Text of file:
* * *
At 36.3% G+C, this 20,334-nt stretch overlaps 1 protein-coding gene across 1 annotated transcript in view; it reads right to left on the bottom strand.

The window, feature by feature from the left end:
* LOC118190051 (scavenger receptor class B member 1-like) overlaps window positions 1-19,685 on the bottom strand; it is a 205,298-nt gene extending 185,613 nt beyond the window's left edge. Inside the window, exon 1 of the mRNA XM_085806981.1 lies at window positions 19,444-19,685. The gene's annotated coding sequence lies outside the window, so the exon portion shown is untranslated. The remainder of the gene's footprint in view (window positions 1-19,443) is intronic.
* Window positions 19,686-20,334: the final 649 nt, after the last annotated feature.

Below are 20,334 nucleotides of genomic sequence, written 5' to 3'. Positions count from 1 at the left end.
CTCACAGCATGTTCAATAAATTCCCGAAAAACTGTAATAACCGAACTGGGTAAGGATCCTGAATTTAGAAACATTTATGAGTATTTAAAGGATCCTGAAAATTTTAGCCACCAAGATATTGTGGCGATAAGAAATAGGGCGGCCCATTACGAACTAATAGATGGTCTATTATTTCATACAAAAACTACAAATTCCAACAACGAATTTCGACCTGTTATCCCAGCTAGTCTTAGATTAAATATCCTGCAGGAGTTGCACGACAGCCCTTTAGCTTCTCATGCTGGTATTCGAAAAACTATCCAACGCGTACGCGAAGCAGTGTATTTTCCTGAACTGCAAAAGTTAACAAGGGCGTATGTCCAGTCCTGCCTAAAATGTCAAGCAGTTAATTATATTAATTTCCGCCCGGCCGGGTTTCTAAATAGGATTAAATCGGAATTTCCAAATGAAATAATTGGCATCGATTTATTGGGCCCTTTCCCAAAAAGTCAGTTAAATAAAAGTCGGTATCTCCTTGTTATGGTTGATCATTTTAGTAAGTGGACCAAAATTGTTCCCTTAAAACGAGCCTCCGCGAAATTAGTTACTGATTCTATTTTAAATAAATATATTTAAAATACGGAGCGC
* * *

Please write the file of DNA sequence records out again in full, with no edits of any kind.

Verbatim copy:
At 36.3% G+C, this 20,334-nt stretch overlaps 1 protein-coding gene across 1 annotated transcript in view; it reads right to left on the bottom strand.

The window, feature by feature from the left end:
* LOC118190051 (scavenger receptor class B member 1-like) overlaps window positions 1-19,685 on the bottom strand; it is a 205,298-nt gene extending 185,613 nt beyond the window's left edge. Inside the window, exon 1 of the mRNA XM_085806981.1 lies at window positions 19,444-19,685. The gene's annotated coding sequence lies outside the window, so the exon portion shown is untranslated. The remainder of the gene's footprint in view (window positions 1-19,443) is intronic.
* Window positions 19,686-20,334: the final 649 nt, after the last annotated feature.

Below are 20,334 nucleotides of genomic sequence, written 5' to 3'. Positions count from 1 at the left end.
CTCACAGCATGTTCAATAAATTCCCGAAAAACTGTAATAACCGAACTGGGTAAGGATCCTGAATTTAGAAACATTTATGAGTATTTAAAGGATCCTGAAAATTTTAGCCACCAAGATATTGTGGCGATAAGAAATAGGGCGGCCCATTACGAACTAATAGATGGTCTATTATTTCATACAAAAACTACAAATTCCAACAACGAATTTCGACCTGTTATCCCAGCTAGTCTTAGATTAAATATCCTGCAGGAGTTGCACGACAGCCCTTTAGCTTCTCATGCTGGTATTCGAAAAACTATCCAACGCGTACGCGAAGCAGTGTATTTTCCTGAACTGCAAAAGTTAACAAGGGCGTATGTCCAGTCCTGCCTAAAATGTCAAGCAGTTAATTATATTAATTTCCGCCCGGCCGGGTTTCTAAATAGGATTAAATCGGAATTTCCAAATGAAATAATTGGCATCGATTTATTGGGCCCTTTCCCAAAAAGTCAGTTAAATAAAAGTCGGTATCTCCTTGTTATGGTTGATCATTTTAGTAAGTGGACCAAAATTGTTCCCTTAAAACGAGCCTCCGCGAAATTAGTTACTGATTCTATTTTAAATAAATATATTTAAAATACGGAGCGC